Link: ODRA Opinion
Disposition: Sustained in part, denied in part.
Keywords: Size determination, Evaluation criteria
General Counsel P.C. Highlight: The FAA is not subject to the Federal Acquisition Regulations (FAR) or the Small Business Administration (SBA) Regulations, but is governed by its own Acquisition Management System (AMS). Interpretation of AMS policy should be based on the explicit language of the AMS, but may also consider, as appropriate, the SBA regulations.
In 2008 the FAA’s William J. Hughes Technical Center issued a solicitation to award a time and materials, indefinite-delivery/indefinite-quantity contract providing second-level maintenance engineering on systems related to the National Airspace System (NAS). The competition was conducted as a 100% competitive set-aside for “socially and economically disadvantaged businesses.” The technical evaluation team (TET) received proposals from nine offerors and began the review process. Following an extensive review of the proposals based on a series of technical and price related factors, the TET awarded the contract to the Arctic Slope Regional Corp., Research and Development Solutions (ARTS). Upon receiving notice of the award, Enterprise Engineering Services, LLC (EES) filed a timely protest with the FAA’s Office of Dispute Resolution (ODRA). Thereafter, ARTS intervened in the protest.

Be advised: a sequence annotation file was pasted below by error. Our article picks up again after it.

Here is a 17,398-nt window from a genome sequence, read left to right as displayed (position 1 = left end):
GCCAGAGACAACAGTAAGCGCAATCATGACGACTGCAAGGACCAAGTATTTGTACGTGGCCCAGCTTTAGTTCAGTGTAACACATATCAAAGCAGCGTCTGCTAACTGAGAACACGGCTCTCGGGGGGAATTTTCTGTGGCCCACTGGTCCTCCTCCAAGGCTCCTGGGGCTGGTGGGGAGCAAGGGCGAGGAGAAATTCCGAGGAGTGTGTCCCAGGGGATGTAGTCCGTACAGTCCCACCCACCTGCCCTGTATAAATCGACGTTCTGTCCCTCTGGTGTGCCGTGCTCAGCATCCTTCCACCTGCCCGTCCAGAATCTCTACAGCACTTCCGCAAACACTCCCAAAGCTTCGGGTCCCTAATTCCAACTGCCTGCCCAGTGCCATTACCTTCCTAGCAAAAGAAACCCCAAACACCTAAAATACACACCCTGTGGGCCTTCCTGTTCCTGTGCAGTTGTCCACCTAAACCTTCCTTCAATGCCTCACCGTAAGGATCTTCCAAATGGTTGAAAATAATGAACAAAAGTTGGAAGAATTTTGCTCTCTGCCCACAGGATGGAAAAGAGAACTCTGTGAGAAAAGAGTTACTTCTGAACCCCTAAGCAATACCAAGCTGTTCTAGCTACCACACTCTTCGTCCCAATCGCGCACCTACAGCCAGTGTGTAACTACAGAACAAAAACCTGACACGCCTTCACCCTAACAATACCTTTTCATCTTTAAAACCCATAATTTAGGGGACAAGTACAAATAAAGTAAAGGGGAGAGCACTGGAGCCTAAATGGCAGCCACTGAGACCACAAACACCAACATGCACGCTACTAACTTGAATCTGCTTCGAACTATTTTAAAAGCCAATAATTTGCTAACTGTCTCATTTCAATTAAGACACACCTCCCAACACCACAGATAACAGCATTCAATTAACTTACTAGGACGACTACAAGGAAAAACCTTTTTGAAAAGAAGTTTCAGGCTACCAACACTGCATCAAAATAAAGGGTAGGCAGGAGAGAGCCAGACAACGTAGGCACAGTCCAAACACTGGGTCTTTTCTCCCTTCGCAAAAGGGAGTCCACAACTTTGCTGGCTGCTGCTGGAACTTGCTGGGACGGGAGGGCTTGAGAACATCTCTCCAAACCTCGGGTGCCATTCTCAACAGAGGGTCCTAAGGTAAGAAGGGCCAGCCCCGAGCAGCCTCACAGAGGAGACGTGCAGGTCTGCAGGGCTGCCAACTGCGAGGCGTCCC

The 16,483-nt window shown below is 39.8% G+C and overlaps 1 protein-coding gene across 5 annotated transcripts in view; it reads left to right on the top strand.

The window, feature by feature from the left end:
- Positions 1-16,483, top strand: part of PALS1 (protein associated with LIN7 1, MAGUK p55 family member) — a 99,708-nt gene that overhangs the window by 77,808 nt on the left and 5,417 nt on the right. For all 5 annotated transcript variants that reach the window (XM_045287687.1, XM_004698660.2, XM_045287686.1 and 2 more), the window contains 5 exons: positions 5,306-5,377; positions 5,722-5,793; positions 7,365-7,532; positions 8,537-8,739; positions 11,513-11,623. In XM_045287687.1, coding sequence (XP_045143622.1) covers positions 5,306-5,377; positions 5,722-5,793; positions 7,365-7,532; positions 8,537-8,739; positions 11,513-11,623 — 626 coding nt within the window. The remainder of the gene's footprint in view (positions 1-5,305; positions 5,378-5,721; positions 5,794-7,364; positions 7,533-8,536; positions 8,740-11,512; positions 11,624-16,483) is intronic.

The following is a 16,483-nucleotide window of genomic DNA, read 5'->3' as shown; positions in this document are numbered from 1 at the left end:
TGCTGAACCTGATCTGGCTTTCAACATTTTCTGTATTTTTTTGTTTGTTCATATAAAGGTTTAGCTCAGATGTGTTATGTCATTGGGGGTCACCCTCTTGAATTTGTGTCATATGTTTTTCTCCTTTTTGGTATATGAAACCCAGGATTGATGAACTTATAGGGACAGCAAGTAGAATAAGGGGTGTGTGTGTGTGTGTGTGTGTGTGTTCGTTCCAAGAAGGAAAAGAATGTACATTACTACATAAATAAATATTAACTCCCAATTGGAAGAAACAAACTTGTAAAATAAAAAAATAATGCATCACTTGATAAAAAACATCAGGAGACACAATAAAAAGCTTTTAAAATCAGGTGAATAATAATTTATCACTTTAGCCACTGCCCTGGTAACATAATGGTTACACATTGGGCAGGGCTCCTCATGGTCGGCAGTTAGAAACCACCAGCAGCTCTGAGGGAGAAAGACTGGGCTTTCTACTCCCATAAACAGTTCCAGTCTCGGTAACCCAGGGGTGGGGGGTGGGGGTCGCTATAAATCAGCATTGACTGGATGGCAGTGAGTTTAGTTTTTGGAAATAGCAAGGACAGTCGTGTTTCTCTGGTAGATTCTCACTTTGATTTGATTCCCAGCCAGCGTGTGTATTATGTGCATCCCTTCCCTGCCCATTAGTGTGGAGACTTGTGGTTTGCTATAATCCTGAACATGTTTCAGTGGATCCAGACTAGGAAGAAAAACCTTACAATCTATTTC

EES’s protest was broken into two main categories, a size challenge against ARTS and a protest of the evaluation process on several grounds. ODRA examined EES’s assertion that ARTS does not meet the FAA’s Acquisition Management System (AMS) definitions of a small business or of a socially and economically disadvantaged business, although admittedly ARTS qualifies as a small business and small, disadvantaged business under the SBA’s regulations. After a lengthy discussion of references and which authority shall govern, ODRA concluded that it was proper to determine small business status under the AMS using the Small Business Administration’s criteria, which includes exceptions that apply to ARTS and therefore defeat EES’s size challenge.
EES’s protest also alleged a series of challenges to the manner in which the TET conducted its evaluation of the proposals. EES claimed that there was disparate treatment in the way the TET awarded strengths and weaknesses for understanding the statement of work (SOW) in the solicitation. ODRA concluded that EES exhibited a “clear understanding” of the SOW, but unlike the other offerors that had a “clear understanding” it did not receive a strength and thus EES was treated differently than the other offerors. EES also stated that the TET did not evaluate and treat EES’s web-based tool in the same way as other offerors that received strengths for their web-based management tools. ODRA agreed with EES on this ground as well. The rest of EES’s challenges to the evaluation process were denied by ODRA. In conclusion, ODRA recommended denial of all grounds of EES’s protest, except for the two grounds discussed above. Because these two errors were prejudicial to EES ODRA sustained the protest and recommended that EES’s technical proposal be reevaluated.